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Our second hour Monday featured two critics and a buyer from an independent bookstore on their picks for the best books of 2010. Throughout the show, by phone and on the Web, we heard from listeners on their top choices as well.
Here are some listener recommendations:
Rebecca wrote that Jonathan Franzen's "Freedom" was great, but her #1 was "Solar," by Ian McEwan. She was also moved by Chang-rae Lee's "The Surrendered." Chang-rae Lee joined us for a show back in March.
Claire, from Montpelier, VT, called to recommend “A Visit from the Goon Squad” by Jennifer Egan, which also appeared on guest Laura Miller's list. She said many people don't know how brilliant and original Egan's writing is.
Tina, in East Lansing, Mich., really enjoyed "The Immortal Life of Henrietta Lacks” by Rebecca Skloot, also on Laura Miller's list. She recommended it for anyone who loves science. She added that she did NOT enjoy Jonathan Franzen's "Freedom," despite it being a choice of her book club.
Cale, in Spokane, Wash., asked if any of our panel had read the anything from the "Honor Harrington" sci-fi series by David Weber, pointng it out as a good example of a male author writing a strong female lead. None of them had, but Cale's word is good enough for us.
Alan, in Boston, read all three Stieg Larsson novels this year. He said they were all a great read despite worrying that it might be a little "base" for our listening audience. The third, out this year, is "The Girl Who Kicked the Hornet's Nest." On Point had a good panel discussion earlier this year on Larsson's books.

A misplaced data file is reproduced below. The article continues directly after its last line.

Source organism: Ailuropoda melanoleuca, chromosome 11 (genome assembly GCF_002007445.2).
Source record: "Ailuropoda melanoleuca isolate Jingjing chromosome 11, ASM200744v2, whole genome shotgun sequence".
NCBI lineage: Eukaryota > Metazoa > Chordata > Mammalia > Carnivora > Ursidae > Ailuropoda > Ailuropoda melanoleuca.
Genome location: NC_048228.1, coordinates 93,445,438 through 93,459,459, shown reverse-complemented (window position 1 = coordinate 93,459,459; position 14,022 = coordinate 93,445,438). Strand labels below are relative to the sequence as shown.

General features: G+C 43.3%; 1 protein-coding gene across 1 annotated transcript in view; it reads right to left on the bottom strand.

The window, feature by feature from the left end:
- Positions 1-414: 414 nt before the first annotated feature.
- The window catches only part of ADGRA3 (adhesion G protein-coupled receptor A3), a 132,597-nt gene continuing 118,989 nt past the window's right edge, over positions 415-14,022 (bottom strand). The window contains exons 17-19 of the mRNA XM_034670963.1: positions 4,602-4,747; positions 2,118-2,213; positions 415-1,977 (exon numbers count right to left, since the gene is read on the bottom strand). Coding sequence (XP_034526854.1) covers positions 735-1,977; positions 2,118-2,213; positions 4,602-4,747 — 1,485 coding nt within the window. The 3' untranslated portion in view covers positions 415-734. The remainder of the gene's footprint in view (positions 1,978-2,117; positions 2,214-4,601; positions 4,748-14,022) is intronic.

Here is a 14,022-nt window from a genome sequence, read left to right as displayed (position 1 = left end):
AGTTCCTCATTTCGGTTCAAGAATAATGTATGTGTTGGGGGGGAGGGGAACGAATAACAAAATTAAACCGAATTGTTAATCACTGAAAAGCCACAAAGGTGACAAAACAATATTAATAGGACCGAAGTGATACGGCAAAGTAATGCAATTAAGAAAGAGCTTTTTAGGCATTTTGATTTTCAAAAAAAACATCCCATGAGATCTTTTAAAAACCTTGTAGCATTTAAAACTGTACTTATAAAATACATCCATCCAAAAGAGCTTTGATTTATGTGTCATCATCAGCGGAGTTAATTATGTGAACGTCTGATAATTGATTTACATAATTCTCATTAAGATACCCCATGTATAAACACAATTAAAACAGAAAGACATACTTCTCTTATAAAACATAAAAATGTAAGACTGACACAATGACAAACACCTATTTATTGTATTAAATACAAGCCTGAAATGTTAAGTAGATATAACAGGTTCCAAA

Jane from Hopkinton, MA, recommends two books one nonfiction, the other fiction. The nonfiction book is “The Other Wes Moore,” by Wes Moore. It’s a story of a young man growing up in inner-city Baltimore with no father who ended up being a Rhodes Scholar. The day he finds out about the scholarship he reads in the paper about another Wes Moore from the same area who had just been sentenced to life in prison. He started corresponding with the “other Wes Moore” and writes about their parallel lives. Jane's fiction recommendation was “Cutting for Stone,” by Abraham Verghese. Jane says that everyone in her book club loved it.
Rob from Lexington, VA, said he loved “The Lonely Polygamist” by Brady Udall. Rob said he found the book because he was working part-time in an independent bookstore and saw it on a list of bestsellers for independent bookstores. “It was story-telling at its best,” Rob said.
Sue called from North Creek, NY, to recommend a book of nonfiction “The Berlin Baghdad Express” by Sean McMeekin. (In full disclosure, Sue said she’s related to the author.) Sue said it’s about all the things Americans don’t know about World War I: how the Middle East got involved andwhat goes on today.
Ellen from Boston called to recommend “The Thousand Autumns of Jacob de Zoet” by David Mitchell, one of the finalists for The Booker Prize. It’s set in 18th century Japan at the Dutch East Indies Company trading post Dejima in the harbor of Nagasaki.
Linda from Virginia Beach, VA, called to recommend “Eaarth,” by environmentalist Bill McKibben. Linda said she bought 10 or 15 copies to hand out to her children with the hope that they will “wisen up” and teach her grandchildren that we need to be conservationists. (You can listen back to the conversation we had with Bill McKibben about “Eaarth” in April.)
Lenore called from Nashville, TN, to recommend a 2009 book she loved -- “Hotel On the Corner of Bitter and Sweet” by Jamie Ford. It's Ford’s debut novel.
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